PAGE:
Patent Damages
20Jun/11Off

Oracle seeks billions from Google in patent/copyright suit over Android software

In a case pending in the NDCA before Judge Alsup, Oracle America, Inc. v. Google, Inc., Case No. CV 10-03561 WHA, Oracle is accusing Google of infringing copyrights and patents in Google’s Android software.  Oracle’s IP claims stem from its acquisition of Sun Microsystems (now Oracle America) and IP related to Java software.

Google filed a motion to seal its Daubert submission.  Google claims that the submission should be redacted in a number of ways due to references to Oracle AEO information.  Oracle filed an opposition to the motion to seal (see Oracle’s opposition at http://articles.law360.s3.amazonaws.com/0252000/252053/Oracle%20response.pdf), in which Oracle claims that Google’s motion goes too far.  Oracle argued that several of Google’s redactions—which summarize Oracle’s damages claims—should not be hidden from public view.

The following are the redactions that Oracle objected to.  Note items d and e, which indicate that Oracle is seeking “billions of dollars in damages”:

  1. a. Information that is clearly in the public domain (for example, its general reference to the overall value of Oracle’s acquisition of Sun);
  2. b. Google’s erroneous or distorted descriptions of the facts (for example, its incorrect assessment of the value of one of the patents-in-suit);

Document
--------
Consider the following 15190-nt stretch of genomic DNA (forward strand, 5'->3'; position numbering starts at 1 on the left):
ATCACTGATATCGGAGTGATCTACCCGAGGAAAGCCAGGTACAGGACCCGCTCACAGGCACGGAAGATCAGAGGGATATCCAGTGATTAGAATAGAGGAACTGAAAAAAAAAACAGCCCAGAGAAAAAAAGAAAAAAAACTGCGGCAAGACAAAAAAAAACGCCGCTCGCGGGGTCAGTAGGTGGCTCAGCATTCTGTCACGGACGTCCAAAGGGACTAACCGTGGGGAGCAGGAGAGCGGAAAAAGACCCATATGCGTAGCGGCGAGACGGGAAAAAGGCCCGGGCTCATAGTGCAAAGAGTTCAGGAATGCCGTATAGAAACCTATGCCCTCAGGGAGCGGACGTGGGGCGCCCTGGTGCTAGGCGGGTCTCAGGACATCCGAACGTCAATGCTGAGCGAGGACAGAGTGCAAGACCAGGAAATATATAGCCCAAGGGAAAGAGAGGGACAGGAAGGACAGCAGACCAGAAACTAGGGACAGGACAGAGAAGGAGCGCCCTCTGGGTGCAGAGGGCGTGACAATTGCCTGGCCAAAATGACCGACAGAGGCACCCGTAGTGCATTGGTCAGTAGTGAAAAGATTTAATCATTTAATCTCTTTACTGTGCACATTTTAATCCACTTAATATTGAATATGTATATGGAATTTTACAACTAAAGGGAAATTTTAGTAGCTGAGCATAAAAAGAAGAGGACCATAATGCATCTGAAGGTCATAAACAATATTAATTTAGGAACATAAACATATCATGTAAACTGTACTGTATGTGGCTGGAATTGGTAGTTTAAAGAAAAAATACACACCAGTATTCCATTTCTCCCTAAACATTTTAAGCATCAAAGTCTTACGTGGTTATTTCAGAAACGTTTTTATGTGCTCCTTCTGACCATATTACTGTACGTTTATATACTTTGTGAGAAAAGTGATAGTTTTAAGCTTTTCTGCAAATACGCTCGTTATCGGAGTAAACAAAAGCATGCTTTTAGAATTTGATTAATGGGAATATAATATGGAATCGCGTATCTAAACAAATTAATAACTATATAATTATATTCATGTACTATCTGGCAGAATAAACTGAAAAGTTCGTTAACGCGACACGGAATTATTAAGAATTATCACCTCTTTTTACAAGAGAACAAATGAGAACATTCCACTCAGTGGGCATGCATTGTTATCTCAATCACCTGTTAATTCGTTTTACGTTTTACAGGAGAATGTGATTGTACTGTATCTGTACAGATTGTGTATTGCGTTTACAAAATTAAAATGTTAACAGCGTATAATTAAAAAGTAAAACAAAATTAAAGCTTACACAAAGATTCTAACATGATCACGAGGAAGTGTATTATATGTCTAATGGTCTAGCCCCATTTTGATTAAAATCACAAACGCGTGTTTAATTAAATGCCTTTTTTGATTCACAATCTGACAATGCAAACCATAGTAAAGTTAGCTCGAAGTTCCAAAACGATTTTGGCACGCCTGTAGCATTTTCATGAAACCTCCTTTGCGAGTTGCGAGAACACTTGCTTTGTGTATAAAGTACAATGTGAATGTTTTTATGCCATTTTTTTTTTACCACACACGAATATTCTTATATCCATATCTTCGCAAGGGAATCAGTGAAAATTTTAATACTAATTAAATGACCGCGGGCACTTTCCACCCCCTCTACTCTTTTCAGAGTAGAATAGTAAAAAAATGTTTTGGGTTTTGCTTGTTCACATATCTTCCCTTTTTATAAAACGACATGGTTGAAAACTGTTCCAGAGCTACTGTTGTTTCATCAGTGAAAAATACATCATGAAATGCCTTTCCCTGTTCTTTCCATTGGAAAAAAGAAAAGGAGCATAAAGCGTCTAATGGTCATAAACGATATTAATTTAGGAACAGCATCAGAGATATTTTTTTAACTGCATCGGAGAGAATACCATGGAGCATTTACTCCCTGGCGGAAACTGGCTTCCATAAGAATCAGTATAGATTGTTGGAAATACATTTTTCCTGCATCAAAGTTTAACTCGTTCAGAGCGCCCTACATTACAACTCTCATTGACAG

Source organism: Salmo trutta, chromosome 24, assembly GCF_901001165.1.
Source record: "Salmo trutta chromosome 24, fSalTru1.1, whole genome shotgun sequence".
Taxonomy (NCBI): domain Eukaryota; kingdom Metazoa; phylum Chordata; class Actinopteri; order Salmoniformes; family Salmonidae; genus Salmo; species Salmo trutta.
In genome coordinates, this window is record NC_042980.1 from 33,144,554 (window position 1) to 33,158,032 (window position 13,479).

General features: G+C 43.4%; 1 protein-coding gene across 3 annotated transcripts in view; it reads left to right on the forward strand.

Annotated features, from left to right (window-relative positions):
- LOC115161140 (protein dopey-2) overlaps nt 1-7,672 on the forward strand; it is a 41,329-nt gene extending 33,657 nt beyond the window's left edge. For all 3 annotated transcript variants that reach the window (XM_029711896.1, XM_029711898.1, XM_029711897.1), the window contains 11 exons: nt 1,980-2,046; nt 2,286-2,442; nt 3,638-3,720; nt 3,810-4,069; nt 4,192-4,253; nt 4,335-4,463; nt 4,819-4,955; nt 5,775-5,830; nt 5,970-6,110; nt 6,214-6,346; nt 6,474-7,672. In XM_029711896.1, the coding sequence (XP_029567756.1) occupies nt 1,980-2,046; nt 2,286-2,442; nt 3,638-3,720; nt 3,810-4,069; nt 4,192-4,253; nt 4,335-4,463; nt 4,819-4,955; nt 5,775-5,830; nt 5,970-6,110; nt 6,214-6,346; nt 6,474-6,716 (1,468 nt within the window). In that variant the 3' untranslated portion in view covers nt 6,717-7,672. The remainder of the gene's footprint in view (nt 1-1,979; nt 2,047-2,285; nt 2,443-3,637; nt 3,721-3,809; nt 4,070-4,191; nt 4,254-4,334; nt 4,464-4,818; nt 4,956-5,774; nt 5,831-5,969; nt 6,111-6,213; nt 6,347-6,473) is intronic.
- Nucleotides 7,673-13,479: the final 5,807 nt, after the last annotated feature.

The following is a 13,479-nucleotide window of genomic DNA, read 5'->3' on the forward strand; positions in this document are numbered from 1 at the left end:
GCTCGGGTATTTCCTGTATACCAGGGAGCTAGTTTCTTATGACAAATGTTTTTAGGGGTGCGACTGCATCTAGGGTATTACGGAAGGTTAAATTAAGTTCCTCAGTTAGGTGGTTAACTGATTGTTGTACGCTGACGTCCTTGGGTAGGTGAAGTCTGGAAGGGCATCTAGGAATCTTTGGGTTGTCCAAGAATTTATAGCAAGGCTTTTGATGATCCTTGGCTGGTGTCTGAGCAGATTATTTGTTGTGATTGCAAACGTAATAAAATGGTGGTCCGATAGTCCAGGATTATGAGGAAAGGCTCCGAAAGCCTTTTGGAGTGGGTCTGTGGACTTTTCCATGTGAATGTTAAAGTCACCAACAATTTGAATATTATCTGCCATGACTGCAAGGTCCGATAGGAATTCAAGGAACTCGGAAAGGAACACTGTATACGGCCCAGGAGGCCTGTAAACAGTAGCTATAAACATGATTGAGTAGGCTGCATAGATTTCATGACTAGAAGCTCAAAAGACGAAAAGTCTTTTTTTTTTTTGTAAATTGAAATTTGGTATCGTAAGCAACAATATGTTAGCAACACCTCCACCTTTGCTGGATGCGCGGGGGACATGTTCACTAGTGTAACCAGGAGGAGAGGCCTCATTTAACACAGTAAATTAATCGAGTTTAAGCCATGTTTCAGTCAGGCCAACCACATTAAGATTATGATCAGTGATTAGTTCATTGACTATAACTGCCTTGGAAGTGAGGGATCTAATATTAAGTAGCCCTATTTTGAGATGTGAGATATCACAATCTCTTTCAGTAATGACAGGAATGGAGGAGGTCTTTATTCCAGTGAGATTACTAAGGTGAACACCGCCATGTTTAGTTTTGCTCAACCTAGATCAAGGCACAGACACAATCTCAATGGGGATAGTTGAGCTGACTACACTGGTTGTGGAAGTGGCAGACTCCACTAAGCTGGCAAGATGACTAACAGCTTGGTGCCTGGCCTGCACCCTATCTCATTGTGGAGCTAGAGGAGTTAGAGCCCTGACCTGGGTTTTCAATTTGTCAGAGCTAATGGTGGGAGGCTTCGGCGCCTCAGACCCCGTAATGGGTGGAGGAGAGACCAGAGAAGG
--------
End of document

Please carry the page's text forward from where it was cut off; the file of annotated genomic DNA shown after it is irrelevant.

3. c. Google’s misrepresentation of aspects of Professor Cockburn’s damages analysis (for example, the misrepresentation that Professor Cockburn included all Google advertising revenue from all Android devices and all harm from fragmentation of Java in his valuation calculations, the misrepresentation that he applied a 50% royalty rate as part of his analysis—a misrepresentation that Google admits in its full Daubert motion—and the misrepresentation of the amount of Professor Cockburn’s ultimate damages opinion);
  4. d. Isolated words such as “multi-billion” and “valueless”; and
  5. e. Any and all references to the fact that Oracle’s damages claims in this case are in the billions of dollars.

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  1. The increasingly complex web that’s developed from all of the mobile patent enforcement actions in the U.S. is truly mind-boggling. What’s more, it all seems rather wasteful, when one considers the fact that the likely result of all these lawsuits will be settlements and cross-licensing deals.


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